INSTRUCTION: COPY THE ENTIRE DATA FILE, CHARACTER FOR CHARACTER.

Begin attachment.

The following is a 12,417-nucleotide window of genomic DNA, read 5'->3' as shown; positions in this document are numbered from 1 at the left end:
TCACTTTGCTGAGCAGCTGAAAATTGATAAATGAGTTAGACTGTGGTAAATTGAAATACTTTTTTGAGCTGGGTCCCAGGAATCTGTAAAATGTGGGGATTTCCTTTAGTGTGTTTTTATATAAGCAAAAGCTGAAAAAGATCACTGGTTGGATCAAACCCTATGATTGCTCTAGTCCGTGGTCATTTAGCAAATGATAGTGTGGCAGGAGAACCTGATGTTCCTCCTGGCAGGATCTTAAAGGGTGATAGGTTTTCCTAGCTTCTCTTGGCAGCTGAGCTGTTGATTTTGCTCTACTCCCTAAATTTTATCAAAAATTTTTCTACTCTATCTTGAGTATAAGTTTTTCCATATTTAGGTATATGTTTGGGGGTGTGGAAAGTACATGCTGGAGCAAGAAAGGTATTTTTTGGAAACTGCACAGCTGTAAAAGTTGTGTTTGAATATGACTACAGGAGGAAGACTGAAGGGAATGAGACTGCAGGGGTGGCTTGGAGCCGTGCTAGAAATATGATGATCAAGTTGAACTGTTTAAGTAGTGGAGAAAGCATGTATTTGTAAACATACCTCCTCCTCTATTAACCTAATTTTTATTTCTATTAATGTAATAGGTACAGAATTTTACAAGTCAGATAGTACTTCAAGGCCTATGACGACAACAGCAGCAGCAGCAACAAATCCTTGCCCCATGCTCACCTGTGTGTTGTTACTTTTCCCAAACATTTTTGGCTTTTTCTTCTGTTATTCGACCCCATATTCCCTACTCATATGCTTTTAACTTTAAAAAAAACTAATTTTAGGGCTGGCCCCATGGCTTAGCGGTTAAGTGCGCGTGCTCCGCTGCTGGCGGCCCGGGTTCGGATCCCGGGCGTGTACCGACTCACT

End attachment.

The following is a 12,417-nucleotide window of genomic DNA, read 5'->3' as shown; positions in this document are numbered from 1 at the left end:
TCACTTTGCTGAGCAGCTGAAAATTGATAAATGAGTTAGACTGTGGTAAATTGAAATACTTTTTTGAGCTGGGTCCCAGGAATCTGTAAAATGTGGGGATTTCCTTTAGTGTGTTTTTATATAAGCAAAAGCTGAAAAAGATCACTGGTTGGATCAAACCCTATGATTGCTCTAGTCCGTGGTCATTTAGCAAATGATAGTGTGGCAGGAGAACCTGATGTTCCTCCTGGCAGGATCTTAAAGGGTGATAGGTTTTCCTAGCTTCTCTTGGCAGCTGAGCTGTTGATTTTGCTCTACTCCCTAAATTTTATCAAAAATTTTTCTACTCTATCTTGAGTATAAGTTTTTCCATATTTAGGTATATGTTTGGGGGTGTGGAAAGTACATGCTGGAGCAAGAAAGGTATTTTTTGGAAACTGCACAGCTGTAAAAGTTGTGTTTGAATATGACTACAGGAGGAAGACTGAAGGGAATGAGACTGCAGGGGTGGCTTGGAGCCGTGCTAGAAATATGATGATCAAGTTGAACTGTTTAAGTAGTGGAGAAAGCATGTATTTGTAAACATACCTCCTCCTCTATTAACCTAATTTTTATTTCTATTAATGTAATAGGTACAGAATTTTACAAGTCAGATAGTACTTCAAGGCCTATGACGACAACAGCAGCAGCAGCAACAAATCCTTGCCCCATGCTCACCTGTGTGTTGTTACTTTTCCCAAACATTTTTGGCTTTTTCTTCTGTTATTCGACCCCATATTCCCTACTCATATGCTTTTAACTTTAAAAAAAACTAATTTTAGGGCTGGCCCCATGGCTTAGCGGTTAAGTGCGCGTGCTCCGCTGCTGGCGGCCCGGGTTCGGATCCCGGGCGTGTACCGACTCACT